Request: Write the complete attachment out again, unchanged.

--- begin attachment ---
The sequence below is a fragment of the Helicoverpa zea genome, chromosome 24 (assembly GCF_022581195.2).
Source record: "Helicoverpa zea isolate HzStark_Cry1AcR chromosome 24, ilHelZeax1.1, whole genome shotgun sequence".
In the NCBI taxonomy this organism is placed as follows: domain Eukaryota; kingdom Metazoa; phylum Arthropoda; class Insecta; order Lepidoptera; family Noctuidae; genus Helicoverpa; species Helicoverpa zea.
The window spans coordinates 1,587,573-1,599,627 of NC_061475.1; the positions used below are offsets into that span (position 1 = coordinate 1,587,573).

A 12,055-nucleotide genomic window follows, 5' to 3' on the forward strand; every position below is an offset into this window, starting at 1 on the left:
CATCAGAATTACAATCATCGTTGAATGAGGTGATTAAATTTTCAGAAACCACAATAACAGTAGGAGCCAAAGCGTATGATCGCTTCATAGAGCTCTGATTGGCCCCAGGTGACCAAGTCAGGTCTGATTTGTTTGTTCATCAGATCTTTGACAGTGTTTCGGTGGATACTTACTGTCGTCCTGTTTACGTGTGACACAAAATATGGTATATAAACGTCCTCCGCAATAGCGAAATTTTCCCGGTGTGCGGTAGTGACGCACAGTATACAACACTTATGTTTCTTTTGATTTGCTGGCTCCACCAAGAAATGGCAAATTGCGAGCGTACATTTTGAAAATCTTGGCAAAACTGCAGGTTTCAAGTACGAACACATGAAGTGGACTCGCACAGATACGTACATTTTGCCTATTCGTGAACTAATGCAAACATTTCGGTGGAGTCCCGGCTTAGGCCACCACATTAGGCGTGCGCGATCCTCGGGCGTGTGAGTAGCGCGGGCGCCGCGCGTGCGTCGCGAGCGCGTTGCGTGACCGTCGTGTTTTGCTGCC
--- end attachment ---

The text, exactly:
The sequence below is a fragment of the Helicoverpa zea genome, chromosome 24 (assembly GCF_022581195.2).
Source record: "Helicoverpa zea isolate HzStark_Cry1AcR chromosome 24, ilHelZeax1.1, whole genome shotgun sequence".
In the NCBI taxonomy this organism is placed as follows: domain Eukaryota; kingdom Metazoa; phylum Arthropoda; class Insecta; order Lepidoptera; family Noctuidae; genus Helicoverpa; species Helicoverpa zea.
The window spans coordinates 1,587,573-1,599,627 of NC_061475.1; the positions used below are offsets into that span (position 1 = coordinate 1,587,573).

A 12,055-nucleotide genomic window follows, 5' to 3' on the forward strand; every position below is an offset into this window, starting at 1 on the left:
CATCAGAATTACAATCATCGTTGAATGAGGTGATTAAATTTTCAGAAACCACAATAACAGTAGGAGCCAAAGCGTATGATCGCTTCATAGAGCTCTGATTGGCCCCAGGTGACCAAGTCAGGTCTGATTTGTTTGTTCATCAGATCTTTGACAGTGTTTCGGTGGATACTTACTGTCGTCCTGTTTACGTGTGACACAAAATATGGTATATAAACGTCCTCCGCAATAGCGAAATTTTCCCGGTGTGCGGTAGTGACGCACAGTATACAACACTTATGTTTCTTTTGATTTGCTGGCTCCACCAAGAAATGGCAAATTGCGAGCGTACATTTTGAAAATCTTGGCAAAACTGCAGGTTTCAAGTACGAACACATGAAGTGGACTCGCACAGATACGTACATTTTGCCTATTCGTGAACTAATGCAAACATTTCGGTGGAGTCCCGGCTTAGGCCACCACATTAGGCGTGCGCGATCCTCGGGCGTGTGAGTAGCGCGGGCGCCGCGCGTGCGTCGCGAGCGCGTTGCGTGACCGTCGTGTTTTGCTGCC